Around 1987, a new concept in the flotation step of the waste paper recycling process was developed by the Beloit Corporation. This concept is described in detail in an article entitled "Pressurized Deinking Module", Pulp Technology and Energy, May, 1990. The new concept is to conduct the flotation step under pressure in a closed, pressurized vessel. The vessel, known as a pressurized deinking module (PDM), is used to perform the deinking flotation procedure under pressure. Briefly, the Beloit PDM consists of a roughly cylindrical, elongated vessel, closed at both ends, horizontally inclined with an inlet conduit smaller than the main cylindrical vessel at one end, and outlets at the other end for removing pulp accepts and foam rejects. A preformed pulp slurry containing flotation surfactants is pumped into the inlet conduit which forms an aeration and mixing zone, followed by the flotation zone in the main cylindrical vessel. Air is pumped into the aeration zone under pressure, and mixing of the air and pulp slurry take place. The mixing is vigorous, resulting in smaller than usual, and therefore a greater number of, air bubbles than in a conventional non-pressurized deinking system. In the flotation zone, the greater number of air bubbles increases the chance of contact with ink particles. The bubbles then rise to the surface, forming a foam of air and ink particles in a layer on top of the pulp slurry. The larger number of bubbles removes a larger amount of the ink particles, resulting in a whiter and brighter paper stock. The pulp slurry is removed from a point below the surface of the pulp slurry at the outlet end of the pressurized deinking module. The air and ink particle foam rejects are forced out of an outlet which is above the level of the pulp slurry and within the foam layer formed by the air under pressure within the vessel. The foam rejects are then fed to a cyclone separator to separate the ink particles from the air. The air can then be released to the atmosphere since it is not contaminated. Alternatively, it may be recycled to the aeration zone of the pressurized deinking module. Since the vessel is totally enclosed, all factors, such as air flow rate in and out, pulp slurry in and out, and air bubble and ink particle contact, are controllable, making for a much more effective flotation process. In addition, since no pulp slurry leaves the vessel with the ink foam, as in the open flotation process, the yield of recycled paper stock is higher. Thus, the pressurized deinking module solves the long standing problems of releasing contaminated air, and loss of pulp slurry by overflow, as well as producing a brighter paper stock.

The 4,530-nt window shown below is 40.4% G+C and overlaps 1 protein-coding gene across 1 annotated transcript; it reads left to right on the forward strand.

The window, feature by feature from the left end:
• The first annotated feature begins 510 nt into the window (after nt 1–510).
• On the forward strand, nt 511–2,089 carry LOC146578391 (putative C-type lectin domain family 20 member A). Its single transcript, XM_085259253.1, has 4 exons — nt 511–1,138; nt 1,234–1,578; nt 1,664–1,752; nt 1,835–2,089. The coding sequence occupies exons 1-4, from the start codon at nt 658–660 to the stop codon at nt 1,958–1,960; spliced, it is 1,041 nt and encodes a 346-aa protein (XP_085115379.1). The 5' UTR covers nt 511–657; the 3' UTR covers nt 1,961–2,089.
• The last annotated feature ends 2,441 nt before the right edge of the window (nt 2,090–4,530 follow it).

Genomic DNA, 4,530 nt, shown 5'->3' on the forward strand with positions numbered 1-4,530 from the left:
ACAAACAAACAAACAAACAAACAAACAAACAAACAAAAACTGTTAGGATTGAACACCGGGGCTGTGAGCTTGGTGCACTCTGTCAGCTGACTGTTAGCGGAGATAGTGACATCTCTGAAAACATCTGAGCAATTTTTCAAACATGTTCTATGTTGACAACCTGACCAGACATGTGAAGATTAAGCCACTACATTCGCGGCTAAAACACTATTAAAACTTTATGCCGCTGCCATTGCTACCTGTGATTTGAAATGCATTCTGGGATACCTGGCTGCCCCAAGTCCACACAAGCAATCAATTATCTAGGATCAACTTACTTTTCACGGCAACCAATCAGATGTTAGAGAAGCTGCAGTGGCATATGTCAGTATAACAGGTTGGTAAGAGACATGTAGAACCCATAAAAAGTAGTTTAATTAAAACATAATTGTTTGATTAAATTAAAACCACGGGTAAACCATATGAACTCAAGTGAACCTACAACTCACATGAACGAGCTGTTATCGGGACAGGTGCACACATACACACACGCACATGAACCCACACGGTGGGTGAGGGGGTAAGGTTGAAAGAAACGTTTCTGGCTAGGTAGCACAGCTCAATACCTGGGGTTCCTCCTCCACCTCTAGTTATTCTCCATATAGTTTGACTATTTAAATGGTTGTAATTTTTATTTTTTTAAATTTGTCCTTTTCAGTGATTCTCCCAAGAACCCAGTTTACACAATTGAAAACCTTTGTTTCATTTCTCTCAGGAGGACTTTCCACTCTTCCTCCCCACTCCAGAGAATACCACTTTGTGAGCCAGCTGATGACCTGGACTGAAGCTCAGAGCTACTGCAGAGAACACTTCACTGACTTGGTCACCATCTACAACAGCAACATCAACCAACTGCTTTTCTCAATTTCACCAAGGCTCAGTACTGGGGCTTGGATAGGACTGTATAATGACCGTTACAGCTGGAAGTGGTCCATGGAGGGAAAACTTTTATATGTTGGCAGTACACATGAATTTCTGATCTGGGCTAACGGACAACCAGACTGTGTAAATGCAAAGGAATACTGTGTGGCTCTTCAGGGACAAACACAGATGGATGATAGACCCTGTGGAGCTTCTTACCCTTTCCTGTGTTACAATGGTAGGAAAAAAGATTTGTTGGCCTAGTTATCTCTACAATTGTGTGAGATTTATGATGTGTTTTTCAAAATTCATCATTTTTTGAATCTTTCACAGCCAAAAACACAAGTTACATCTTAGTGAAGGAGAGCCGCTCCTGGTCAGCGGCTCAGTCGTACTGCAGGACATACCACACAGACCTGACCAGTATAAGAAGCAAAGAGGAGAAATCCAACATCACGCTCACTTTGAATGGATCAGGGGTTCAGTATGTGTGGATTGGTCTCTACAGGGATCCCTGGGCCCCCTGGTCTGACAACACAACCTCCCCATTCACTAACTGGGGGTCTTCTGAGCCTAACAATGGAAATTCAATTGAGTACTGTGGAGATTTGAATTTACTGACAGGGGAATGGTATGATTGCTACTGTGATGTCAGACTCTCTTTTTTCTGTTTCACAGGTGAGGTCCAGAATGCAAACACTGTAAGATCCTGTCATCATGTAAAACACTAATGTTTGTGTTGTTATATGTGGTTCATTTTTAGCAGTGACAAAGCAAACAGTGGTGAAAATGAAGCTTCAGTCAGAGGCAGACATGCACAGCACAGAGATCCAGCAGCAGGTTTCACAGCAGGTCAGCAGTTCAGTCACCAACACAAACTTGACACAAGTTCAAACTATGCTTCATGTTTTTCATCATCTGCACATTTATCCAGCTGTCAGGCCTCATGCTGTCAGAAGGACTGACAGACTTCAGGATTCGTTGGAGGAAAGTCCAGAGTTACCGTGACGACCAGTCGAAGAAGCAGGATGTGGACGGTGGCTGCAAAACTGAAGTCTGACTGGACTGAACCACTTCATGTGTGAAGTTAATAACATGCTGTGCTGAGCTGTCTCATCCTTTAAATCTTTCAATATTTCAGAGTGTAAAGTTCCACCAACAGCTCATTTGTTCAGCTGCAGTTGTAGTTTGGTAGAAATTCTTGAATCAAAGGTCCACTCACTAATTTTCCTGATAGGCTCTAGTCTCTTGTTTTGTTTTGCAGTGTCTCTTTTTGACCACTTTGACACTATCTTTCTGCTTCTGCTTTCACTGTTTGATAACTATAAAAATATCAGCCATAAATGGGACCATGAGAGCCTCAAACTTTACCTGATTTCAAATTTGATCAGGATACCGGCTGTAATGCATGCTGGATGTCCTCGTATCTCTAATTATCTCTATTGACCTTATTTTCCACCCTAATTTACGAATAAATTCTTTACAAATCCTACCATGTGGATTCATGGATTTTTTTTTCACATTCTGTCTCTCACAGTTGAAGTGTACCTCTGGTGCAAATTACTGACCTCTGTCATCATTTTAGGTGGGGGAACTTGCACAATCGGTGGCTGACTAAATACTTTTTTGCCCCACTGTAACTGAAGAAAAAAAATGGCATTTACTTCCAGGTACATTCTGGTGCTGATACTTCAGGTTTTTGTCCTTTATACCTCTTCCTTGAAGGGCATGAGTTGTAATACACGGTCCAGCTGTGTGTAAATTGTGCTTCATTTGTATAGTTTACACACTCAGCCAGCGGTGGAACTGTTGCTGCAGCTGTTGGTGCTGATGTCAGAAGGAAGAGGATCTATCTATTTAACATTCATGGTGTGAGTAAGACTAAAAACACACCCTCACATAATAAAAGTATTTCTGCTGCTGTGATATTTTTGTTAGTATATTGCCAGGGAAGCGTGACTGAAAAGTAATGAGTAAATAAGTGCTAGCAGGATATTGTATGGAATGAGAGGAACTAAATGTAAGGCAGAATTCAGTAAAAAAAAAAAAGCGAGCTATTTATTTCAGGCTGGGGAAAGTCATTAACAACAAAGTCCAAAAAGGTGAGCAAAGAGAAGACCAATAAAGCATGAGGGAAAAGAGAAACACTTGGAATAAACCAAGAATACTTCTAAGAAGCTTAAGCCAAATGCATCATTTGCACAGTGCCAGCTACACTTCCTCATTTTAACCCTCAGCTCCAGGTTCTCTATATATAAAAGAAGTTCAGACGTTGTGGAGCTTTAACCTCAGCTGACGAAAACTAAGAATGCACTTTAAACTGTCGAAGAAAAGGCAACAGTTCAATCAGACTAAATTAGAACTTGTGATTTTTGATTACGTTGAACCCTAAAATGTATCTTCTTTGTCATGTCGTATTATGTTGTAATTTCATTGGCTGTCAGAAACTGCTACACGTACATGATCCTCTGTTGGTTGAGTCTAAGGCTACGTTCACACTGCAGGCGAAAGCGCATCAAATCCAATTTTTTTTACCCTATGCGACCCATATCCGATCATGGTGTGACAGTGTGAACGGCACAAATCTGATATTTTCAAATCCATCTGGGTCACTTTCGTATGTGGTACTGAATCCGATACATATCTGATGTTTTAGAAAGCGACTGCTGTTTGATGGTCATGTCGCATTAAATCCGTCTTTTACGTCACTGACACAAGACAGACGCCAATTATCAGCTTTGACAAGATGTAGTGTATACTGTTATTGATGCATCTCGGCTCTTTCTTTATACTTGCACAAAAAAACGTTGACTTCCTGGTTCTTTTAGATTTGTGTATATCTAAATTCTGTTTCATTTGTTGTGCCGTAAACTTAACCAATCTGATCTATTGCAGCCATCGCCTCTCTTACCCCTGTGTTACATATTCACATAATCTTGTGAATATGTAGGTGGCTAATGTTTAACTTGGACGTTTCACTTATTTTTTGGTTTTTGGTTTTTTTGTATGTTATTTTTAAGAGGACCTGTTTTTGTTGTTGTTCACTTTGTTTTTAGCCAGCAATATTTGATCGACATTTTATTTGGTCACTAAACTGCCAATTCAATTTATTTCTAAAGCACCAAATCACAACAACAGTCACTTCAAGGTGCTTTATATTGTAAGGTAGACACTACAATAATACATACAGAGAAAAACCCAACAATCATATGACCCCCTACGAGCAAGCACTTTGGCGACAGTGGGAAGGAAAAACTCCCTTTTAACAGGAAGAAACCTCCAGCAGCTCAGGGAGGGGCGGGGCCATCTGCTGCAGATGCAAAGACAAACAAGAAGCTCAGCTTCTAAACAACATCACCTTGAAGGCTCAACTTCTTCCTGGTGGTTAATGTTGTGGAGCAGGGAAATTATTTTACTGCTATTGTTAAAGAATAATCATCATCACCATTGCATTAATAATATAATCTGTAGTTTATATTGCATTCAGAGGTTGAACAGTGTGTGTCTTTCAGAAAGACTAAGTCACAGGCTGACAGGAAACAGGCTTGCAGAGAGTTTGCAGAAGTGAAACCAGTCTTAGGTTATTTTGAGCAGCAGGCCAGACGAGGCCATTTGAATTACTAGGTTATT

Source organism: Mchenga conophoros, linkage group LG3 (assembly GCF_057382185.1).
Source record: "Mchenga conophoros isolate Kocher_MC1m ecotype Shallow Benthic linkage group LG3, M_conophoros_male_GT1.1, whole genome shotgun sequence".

The ideal objective of a deinking process is to obtain complete ink removal with no fiber loss. This situation has to date never been achieved by any of the above described systems.
It is therefore an object of this invention to provide a process for recycling waste paper having an improved deinking step to produce a recycled paper which has a higher degree of brightness than that previously produced.
A further object is to provide such a process which results in a higher yield of recycled fiber.
Another object is to provide such a process requiring fewer steps and reduced chemical additives.
The above objects can be attained and the disadvantages of the prior art can be overcome by the present invention.
In the present invention, the process for deinking recycled waste paper begins with the conventional step of cutting the waste paper being recycled and dispersing it in an aqueous medium containing deinking surfactants to form a pulp slurry. The slurry is then subjected to deinking by flotation. In the present invention a pressurized deinking module, preferably a module as manufactured by the Beloit Corporation, is used for the deinking step. The pulp slurry is pumped to the inlet of the pressurized deinking module where it enters the aeration zone. Pressurized air is also fed to this zone.